Hello!! If you’re wondering why there’s not much Tokyo Game Show coverage on insertcredit.com, it’s because it’s somewhere else. You can see my “TOP TWENTY FROM TOKYO“, which is titled very Britishly yet written very not-Britishly. It contains paragraphs like this:
White Knight Story, in many ways seemingly subtly different from the screeching anime-voiced RPGs that bring bread and butter to Namco-Bandai, is also in many ways just as friendly-looking and accessible. Namco’s “Tales of…” games succeed in making money because their titles almost never carry numerals, and their characters are always new people of familiar personalities in new situations. White Knight Story represents Hino’s furthering attempt to make a name for himself and his studio without sticking to one series. In an age where saying “Final Fantasy XIII” aloud makes me blush for mathematical reasons, I can’t think of a better cause to applaud.
If that seems like something you’d enjoy reading, knock yourself out!! Also, a special bonus prize will go to the reader who can tell me which two games on the list had their places mysteriously swapped by the editor. (Email responses to tim at this website dot com.)
Meanwhile, eric-jon has written up this leisurely stroll through the Tokyo Game Show floor. It is portentuously called “Tokyo Game Show: The Report.” I think it would be better titled — in all caps — “TOKYO GAME SHOW: THE REPORT: THE NEXT GENERATION: BY NEXT GENERATION.” Below is a sample of some of the words you’ll see in there:
So we’ve got DEAD OR ALIVE Xtreme2. How about that water, huh? Really, I’m impressed by the waves in the Wave Race mini-game. They don’t look at all like water — more like molten glass. Still, wow. How pretty! The sound was turned down; I’ll be disappointed if, in the full version, the girls don’t giggle and yell “whee!” when they ride over jumps.
Also, if you know this website called Games Radar, they’ll be posting some Tokyo Game Show video footage by tomorrow, so keep a look out for it — because, well, it stars me. Okay, well, I’m off-camera the whole time, interviewing Japanese gamers. We interviewed hundreds of showgoers, trying to get a bit of a grasp on which new console will sell the most in Japan. Our answer was surprising and, at the same time, not surprising at all.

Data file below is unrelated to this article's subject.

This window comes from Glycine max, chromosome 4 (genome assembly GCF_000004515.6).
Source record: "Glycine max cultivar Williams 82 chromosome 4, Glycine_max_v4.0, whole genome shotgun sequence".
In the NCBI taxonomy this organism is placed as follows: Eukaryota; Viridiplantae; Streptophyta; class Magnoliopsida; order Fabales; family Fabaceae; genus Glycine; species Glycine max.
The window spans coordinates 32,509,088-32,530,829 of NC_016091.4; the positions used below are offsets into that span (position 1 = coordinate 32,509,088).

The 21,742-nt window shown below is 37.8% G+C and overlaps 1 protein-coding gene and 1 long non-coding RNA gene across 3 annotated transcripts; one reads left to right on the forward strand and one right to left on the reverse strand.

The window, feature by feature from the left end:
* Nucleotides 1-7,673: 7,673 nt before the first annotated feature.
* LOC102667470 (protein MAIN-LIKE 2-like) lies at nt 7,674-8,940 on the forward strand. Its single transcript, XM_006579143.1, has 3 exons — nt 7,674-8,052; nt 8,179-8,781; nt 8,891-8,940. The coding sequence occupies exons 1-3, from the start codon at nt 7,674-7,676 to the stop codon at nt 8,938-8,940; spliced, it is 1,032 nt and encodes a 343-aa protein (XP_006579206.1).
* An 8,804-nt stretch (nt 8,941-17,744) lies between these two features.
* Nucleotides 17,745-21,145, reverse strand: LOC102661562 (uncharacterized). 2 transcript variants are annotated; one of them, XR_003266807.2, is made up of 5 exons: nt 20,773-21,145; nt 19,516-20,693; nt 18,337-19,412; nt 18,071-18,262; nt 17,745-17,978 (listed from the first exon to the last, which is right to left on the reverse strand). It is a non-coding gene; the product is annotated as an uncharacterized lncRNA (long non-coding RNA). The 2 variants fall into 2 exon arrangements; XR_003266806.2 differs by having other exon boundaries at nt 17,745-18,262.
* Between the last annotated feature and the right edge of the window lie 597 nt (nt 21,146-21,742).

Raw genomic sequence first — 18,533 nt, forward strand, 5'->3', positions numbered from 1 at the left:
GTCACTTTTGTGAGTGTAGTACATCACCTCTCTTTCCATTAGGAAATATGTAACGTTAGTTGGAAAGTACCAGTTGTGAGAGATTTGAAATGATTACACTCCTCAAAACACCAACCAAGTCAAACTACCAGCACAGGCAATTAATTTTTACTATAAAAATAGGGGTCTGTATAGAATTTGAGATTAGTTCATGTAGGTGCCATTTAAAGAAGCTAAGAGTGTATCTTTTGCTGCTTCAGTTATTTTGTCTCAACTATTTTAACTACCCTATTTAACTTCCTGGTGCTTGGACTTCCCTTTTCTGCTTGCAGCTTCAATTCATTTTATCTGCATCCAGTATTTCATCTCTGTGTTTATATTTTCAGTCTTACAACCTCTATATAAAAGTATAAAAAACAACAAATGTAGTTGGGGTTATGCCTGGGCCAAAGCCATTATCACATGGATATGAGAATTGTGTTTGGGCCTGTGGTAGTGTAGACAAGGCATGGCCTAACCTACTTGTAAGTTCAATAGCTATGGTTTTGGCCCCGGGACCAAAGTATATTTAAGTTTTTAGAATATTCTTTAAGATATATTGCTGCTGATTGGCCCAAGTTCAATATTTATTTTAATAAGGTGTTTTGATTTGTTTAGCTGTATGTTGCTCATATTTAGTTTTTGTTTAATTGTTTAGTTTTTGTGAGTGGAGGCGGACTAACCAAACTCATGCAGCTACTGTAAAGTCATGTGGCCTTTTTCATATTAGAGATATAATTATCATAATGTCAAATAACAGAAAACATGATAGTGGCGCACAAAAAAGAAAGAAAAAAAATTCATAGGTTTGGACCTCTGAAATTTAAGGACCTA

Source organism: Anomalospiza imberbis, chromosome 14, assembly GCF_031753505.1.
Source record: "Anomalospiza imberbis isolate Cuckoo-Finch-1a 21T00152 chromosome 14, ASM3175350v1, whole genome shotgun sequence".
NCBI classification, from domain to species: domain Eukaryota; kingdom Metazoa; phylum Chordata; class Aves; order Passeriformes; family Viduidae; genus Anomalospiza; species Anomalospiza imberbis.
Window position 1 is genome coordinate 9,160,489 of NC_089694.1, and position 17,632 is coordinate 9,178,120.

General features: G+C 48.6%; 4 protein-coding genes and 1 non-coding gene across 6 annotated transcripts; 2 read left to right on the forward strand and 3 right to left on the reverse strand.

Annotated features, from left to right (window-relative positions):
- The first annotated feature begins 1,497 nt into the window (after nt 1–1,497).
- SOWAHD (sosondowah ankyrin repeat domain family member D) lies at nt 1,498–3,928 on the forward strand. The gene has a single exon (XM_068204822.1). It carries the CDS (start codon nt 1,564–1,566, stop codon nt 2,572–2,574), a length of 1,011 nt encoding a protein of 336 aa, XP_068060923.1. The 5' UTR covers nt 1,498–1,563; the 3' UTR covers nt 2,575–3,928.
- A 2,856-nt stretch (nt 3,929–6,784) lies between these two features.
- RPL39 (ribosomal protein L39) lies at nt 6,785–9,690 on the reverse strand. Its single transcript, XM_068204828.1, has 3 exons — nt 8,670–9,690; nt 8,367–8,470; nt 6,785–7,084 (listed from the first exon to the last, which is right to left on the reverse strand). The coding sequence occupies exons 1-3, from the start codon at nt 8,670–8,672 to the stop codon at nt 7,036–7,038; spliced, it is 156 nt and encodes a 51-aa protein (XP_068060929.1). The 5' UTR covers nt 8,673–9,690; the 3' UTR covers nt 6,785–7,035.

I might as well tell you: Japan wants the PlayStation 3. Common reasons include “Because I already have a PlayStation 2” and “because I hear they’re making Final Fantasy for it.” If 75 out of a hundred people interviewed said they wanted a PlayStation 3 (and they did), and 192,000 people attended the show, I’m sure the PlayStation 3 is going to do just fine. And if you don’t believe these words: well, keep checking here for the video footage.
Really, though — you should have seen the people. Nearly a thousand people were crowded around the PlayStation 3 in a glass case at the Sony booth at any given time, snapping pictures with their cellular phones. Do you realize what that means, when someone takes a picture of a piece of electronics hardware with their cellular phone camera?
Let me try and give you some exclusive show impressions before I sign off: okay, how’s this — Dimps’ Gundam first-person-shooter on the Xbox 360 was pretty disappointing, and slow, and extremely buggy. And, worse than that, none of the HDTVs at the Bandai-Namco booth were configured correctly. They were all in regular AV mode, with the image in “wide zoom” — on Samsung 27-inch HDTVs. It looked positively awful. Sony, meanwhile, had some nice Bravias in 1080p under moody red lights, and Microsoft’s combination of glossy displays and bright white lighting was probably not conducive to enough positive opinions.
Lastly, full disclosure: Lost Odyssey and Blue Dragon, Hironobu Sakaguchi’s two games for Xbox 360, are tied for game of the show in my article linked up there.
Beyond lastly — on the last day of the show, the staff in the press room distributed flyers listing the games that won the “best of show” awards from the CESA (Computer Entertainment Suppliers’ Association). Those games included Elebits for Wii (non-playable at the show) and Seiken Densetsu: Dawn of Mana for PlayStation 2, as well as Monster Hunter 2 for PSP and Gran Turismo HD for PlayStation 3. Lost Odyssey, a brand-new game with a story by a living literary figure (Kiyoshi Shigematsu) and character designs from a world-class artist (Vagabond‘s Takehiko Inoue), designed by the back-from-retirement creator of Final Fantasy (Hironobu Sakaguchi) was not on the list. The semi-3D remake of Tales of Destiny for PlayStation 2, however, was.
The chairman of the CESA jury — according to the top of the flyer — is Yoichi Wada. He is also the president of Square-Enix.
That’s a little bit interesting!!
Also, under Wada’s firm, unbiased guidance, the CESA gave Final Fantasy XII the “Grand Award” at its Japan Game Awards: 2006 on September 22nd.